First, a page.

It is known that the DNA binding Runt domain of the AML1/Runx1 transcription factor coordinates Cl(-) ions. In this paper we have determined Cl(-) binding affinities of AML1 by (35)Cl nuclear magnetic resonance (NMR) linewidth analysis. The Runt domain binds Cl(-) with a dissociation constant (K(d,Cl)) of 34 mM. If CBFbeta is added to form a 1:1 complex, the K(d,Cl) value increases to 56 mM. Homology modeling suggests that a high occupancy Cl(-) binding site overlaps with the DNA binding surface. NMR data show that DNA displaces this Cl(-) ion. Possible biological roles of Cl(-) binding are discussed based on these findings.

  • 34587.
    Wolf-Watz, Magnus
    et al.
    Umeå University, Faculty of Science and Technology, Department of Chemistry.
    Kovermann, Michael
    Umeå University, Faculty of Science and Technology, Department of Chemistry.
    Dynamics of a Naturally Hidden State Restricts Adenylate Kinase Activity2015In: Biophysical Journal, ISSN 0006-3495, E-ISSN 1542-0086, Vol. 108, no 2, p. 30A-30AArticle in journal (Other academic)
  • 34588.
    Wolf-Watz, Magnus
    et al.
    Umeå University, Faculty of Science and Technology, Department of Chemistry.
    Rogne, Per
    Umeå University, Faculty of Science and Technology, Department of Chemistry.
    Sauer-Eriksson, A. Elisabeth
    Umeå University, Faculty of Science and Technology, Department of Chemistry.
    Sauer, Uwe H.
    Umeå University, Faculty of Science and Technology, Department of Chemistry.
    Hedberg, Christian
    Umeå University, Faculty of Science and Technology, Department of Chemistry.
    Positive and Negative Substrate Interference Supported by Coinciding Enzyme Residues2019In: Biophysical Journal, ISSN 0006-3495, E-ISSN 1542-0086, Vol. 116, no 3, p. 485A-485AArticle in journal (Other academic)
  • 34589.
    Wollberg, Patrik
    Stockholm University, Faculty of Science.
    Growth-associated expression of glycolytic isoenzymes in mitogen activated human T lymphocytes1994Doctoral thesis, comprehensive summary (Other academic)
  • 34590. Wollrab, Sabine
    et al.
    de Roos, Andre M.
    Diehl, Sebastian
    Umeå University, Faculty of Science and Technology, Department of Ecology and Environmental Sciences.
    Ontogenetic diet shifts promote predator-mediated coexistence2013In: Ecology, ISSN 0012-9658, E-ISSN 1939-9170, Vol. 94, no 12, p. 2886-2897Article in journal (Refereed)
    Abstract [en]

    It is widely believed that predation moderates interspecific competition and promotes prey diversity. Still, in models of two prey sharing a resource and a predator, predator-mediated coexistence occurs only over narrow ranges of resource productivity. These models have so far ignored the widespread feature of ontogenetic diet shifts in predators. Here, we theoretically explore the consequences of a diet shift from juvenile to adult predator stages for coexistence of two competing prey. We find that only very minor deviations from perfectly identical diets in juveniles and adults destroy the traditional mechanism of predator-mediated coexistence, which requires an intrinsic trade-off between prey defendedness and competitive ability. Instead, predator population structure can create an emergent competition-predation trade-off between prey, where a bottleneck in one predator stage enhances predation on the superior competitor and relaxes predation on the inferior competitor, irrespective of the latter's intrinsic defendedness. Pronounced diet shifts therefore greatly enlarge the range of prey coexistence along a resource gradient. With diet shifts, however, coexistence usually occurs as one of two alternative states and, once lost, may not be easily restored.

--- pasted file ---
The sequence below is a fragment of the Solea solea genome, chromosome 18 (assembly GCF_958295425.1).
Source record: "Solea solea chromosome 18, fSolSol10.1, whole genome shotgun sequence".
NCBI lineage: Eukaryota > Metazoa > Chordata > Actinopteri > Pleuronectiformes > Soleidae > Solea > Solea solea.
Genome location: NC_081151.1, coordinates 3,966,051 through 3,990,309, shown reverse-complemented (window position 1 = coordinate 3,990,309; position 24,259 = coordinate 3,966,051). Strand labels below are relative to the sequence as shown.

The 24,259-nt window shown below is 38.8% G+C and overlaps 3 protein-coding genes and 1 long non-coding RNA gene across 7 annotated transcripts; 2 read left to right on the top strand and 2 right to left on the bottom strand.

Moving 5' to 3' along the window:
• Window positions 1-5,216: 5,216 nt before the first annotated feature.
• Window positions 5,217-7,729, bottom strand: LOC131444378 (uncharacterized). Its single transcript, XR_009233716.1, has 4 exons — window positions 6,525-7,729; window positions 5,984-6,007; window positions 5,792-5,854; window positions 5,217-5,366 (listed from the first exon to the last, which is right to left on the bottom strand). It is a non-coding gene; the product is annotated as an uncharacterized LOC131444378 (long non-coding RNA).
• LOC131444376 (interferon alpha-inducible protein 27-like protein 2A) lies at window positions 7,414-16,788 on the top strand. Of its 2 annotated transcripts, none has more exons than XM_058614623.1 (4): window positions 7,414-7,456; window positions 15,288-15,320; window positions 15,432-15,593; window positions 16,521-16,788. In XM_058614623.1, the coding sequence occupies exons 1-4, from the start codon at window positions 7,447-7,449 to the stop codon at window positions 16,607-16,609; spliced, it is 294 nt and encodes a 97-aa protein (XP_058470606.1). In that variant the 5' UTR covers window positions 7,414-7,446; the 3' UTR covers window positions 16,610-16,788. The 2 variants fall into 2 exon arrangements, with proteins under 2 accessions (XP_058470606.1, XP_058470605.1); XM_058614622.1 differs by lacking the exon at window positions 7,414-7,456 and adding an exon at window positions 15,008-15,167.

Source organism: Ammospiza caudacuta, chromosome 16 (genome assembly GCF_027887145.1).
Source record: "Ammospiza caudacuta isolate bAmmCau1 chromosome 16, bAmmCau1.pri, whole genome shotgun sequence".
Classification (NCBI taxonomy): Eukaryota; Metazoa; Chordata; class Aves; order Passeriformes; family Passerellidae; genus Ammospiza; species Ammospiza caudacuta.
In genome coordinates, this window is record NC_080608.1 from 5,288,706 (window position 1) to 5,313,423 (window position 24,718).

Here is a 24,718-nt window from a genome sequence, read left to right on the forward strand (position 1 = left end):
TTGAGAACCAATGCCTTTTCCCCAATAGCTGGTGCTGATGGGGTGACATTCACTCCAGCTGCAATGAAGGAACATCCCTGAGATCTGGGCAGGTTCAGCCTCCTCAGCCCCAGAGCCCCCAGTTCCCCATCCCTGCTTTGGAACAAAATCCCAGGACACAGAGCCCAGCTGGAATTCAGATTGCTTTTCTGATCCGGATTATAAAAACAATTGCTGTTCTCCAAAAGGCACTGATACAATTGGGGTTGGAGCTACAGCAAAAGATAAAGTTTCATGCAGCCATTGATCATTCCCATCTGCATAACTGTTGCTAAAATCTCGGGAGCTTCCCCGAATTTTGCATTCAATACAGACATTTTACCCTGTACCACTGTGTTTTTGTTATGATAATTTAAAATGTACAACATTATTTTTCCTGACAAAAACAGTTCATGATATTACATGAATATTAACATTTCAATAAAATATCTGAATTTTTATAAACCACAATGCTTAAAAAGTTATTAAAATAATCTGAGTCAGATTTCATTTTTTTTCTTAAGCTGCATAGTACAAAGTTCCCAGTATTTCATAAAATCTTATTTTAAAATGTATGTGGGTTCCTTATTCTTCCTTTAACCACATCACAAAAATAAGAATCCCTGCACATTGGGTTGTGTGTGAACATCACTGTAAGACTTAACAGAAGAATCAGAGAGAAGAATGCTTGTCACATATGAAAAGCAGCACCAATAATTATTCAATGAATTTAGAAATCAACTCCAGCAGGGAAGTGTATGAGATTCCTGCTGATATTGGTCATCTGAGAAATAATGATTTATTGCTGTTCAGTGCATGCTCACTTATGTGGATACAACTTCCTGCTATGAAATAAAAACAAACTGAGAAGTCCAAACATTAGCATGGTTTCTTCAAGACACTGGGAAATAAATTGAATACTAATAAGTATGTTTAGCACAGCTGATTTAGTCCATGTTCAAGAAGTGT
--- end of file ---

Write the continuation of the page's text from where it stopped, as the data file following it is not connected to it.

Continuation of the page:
• 34591. Wollrab, Sabine
    et al.
    Diehl, Sebastian
    Umeå University, Faculty of Science and Technology, Department of Ecology and Environmental Sciences. Univ Munich, Dept Biol 2, Planegg Martinsried, Germany.
    Bottom-up responses of the lower oceanic food web are sensitive to copepod mortality and feeding behavior2015In: Limnology and Oceanography, ISSN 0024-3590, E-ISSN 1939-5590, Vol. 60, no 2, p. 641-656Article in journal (Refereed)
    Abstract [en]

    The functional response, describing consumption rate as a function of food abundance, critically links consumer-resource dynamics. Yet, little is known about how its shape affects communities of multiple, dynamically linked species. We theoretically investigated how the functional response of copepods (saturating type 2 vs. sigmoidal type 3, both of which have been observed) mediates bottom-up and top-down influences on the lower oceanic food web as described by five compartments (pentagon web): a shared limiting nutrient, small and large algae, ciliates feeding on small algae, and copepods feeding on ciliates and large algae. We compare system dynamics in response to nutrient enrichment and copepod mortality, the latter being varied first directly and then indirectly through inclusion of planktivores (fish or jellyfish). Regardless of functional response type, when planktivores are absent, equilibrium densities of all members of the even food chain (nutrients-small algae-ciliates-copepods) typically increase with nutrient enrichment whereas large algae decrease. In contrast, and congruent with conventional wisdom, large algae increase with nutrient enrichment when copepods are controlled by planktivores. A type 2 response in copepods strongly destabilizes the pentagon web, whereas stable equilibria are possible when copepods have a type 3 response. High copepod mortality (e.g., caused by increasing planktivore pressure under nutrient enrichment) destabilizes such systems, however. Moreover, because community feedbacks produce a negative correlation between the copepod's alternative prey, type 3 switching behavior is amplified in the pentagon web. This prevents extinctions but can give rise to an alternative state with small algal dominance at high enrichment.